Following a demand from Rep. Edward J. Markey (D-Mass.) for a live feed of the BP oil spill to be made publicly available on the web, BP said they would release the feed and it will be shown on Rep. Markey's committee website at www.globalwarming.house.gov.
"This may be BP's footage, but it's America's ocean. Now anyone will be able to see the real-time effects the BP spill is having on our ocean," said Rep. Markey.
Meantime, federal scientists say a small portion of the oil slick from the blown-out well in the Gulf of Mexico has reached a powerful current that could take it to Florida.
National Oceanic and Atmospheric Administration scientists said yesterday they've detected light to very light sheens in the loop current, which circulates into the Gulf and takes water south to the Florida Keys and the Gulf Stream.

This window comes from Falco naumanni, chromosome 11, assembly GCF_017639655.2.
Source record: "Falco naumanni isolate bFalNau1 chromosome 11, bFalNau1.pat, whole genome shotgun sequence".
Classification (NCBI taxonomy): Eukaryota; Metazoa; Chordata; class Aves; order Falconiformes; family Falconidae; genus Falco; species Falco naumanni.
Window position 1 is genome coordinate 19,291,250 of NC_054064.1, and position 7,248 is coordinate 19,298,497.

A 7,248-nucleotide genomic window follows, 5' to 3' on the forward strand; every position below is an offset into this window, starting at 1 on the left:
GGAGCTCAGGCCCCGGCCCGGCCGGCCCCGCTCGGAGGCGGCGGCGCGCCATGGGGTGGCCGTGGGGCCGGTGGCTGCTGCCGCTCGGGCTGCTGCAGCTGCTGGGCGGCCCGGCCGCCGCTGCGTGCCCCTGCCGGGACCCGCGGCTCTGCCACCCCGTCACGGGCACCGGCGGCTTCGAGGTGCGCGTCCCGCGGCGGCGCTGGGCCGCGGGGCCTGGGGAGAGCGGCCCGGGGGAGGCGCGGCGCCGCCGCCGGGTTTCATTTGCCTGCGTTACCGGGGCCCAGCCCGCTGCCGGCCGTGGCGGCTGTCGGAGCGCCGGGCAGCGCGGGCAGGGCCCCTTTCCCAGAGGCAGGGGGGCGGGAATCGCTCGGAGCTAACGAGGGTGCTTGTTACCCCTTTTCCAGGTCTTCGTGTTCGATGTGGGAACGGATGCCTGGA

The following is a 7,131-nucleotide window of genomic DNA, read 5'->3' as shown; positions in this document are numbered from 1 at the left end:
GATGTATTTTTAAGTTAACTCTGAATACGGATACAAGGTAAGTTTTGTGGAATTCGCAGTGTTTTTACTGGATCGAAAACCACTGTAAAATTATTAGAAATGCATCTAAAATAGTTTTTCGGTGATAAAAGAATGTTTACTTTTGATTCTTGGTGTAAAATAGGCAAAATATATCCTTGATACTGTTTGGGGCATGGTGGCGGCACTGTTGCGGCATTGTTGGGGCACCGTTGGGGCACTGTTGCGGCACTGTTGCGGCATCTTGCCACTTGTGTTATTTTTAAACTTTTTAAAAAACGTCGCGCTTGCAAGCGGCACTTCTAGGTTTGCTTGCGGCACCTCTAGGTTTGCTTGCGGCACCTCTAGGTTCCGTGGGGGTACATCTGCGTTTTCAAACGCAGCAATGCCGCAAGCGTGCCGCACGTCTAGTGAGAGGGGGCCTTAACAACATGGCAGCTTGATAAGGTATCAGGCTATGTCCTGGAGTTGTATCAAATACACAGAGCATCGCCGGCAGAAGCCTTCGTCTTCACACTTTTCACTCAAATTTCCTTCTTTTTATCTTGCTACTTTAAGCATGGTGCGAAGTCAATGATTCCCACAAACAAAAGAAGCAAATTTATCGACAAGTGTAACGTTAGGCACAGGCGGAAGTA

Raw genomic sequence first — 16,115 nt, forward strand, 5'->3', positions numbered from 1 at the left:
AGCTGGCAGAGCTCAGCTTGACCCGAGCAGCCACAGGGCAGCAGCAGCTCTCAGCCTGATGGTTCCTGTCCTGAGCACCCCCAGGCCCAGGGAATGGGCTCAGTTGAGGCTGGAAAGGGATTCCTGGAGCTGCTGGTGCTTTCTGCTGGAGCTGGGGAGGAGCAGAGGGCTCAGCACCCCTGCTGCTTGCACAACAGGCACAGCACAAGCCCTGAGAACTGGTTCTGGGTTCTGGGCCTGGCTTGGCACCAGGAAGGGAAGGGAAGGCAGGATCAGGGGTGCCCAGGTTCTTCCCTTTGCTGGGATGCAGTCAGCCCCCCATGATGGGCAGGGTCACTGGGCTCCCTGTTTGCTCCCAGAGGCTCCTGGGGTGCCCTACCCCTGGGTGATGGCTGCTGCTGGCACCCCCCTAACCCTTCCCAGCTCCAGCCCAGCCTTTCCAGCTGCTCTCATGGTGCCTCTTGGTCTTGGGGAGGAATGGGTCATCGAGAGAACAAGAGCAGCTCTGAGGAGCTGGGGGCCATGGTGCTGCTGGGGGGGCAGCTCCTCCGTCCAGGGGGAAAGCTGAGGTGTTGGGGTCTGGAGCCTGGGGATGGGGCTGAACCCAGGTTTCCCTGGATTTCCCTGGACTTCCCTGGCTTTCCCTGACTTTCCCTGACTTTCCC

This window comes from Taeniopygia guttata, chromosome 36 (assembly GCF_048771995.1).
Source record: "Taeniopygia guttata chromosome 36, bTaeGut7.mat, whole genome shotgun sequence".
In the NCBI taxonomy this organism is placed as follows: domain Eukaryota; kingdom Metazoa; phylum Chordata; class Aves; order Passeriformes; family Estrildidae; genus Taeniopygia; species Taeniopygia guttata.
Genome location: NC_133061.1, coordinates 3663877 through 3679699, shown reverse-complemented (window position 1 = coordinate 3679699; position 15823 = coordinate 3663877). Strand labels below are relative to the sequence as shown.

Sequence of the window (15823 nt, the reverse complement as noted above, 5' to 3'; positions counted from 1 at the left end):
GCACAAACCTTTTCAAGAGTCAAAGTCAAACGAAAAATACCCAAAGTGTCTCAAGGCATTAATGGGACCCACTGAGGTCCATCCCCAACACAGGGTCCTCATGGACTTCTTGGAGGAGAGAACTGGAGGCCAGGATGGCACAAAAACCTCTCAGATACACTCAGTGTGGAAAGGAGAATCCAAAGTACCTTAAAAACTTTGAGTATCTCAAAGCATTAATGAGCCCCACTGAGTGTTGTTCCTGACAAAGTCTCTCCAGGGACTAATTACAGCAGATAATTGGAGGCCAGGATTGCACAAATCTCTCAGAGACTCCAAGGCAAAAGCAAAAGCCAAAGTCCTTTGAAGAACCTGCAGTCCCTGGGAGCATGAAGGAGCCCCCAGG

The agency says that any oil would be "highly weathered" and could evaporate before reaching Florida. And it says the oil could never reach Florida at all. But scientists say diluted oil could appear in isolated locations in Florida if persistent winds push the current toward it. Meanwhile, BP PLC says it hopes to start the next phase of its effort to halt the flow of oil gushing into the Gulf of Mexico on Sunday or early next week.
The "top-kill" method involves shooting heavy mud into crippled equipment on top of the well to stem the flow of oil and gas. The company's engineers hope to quickly follow it up by aiming cement at the well to permanently keep down the oil.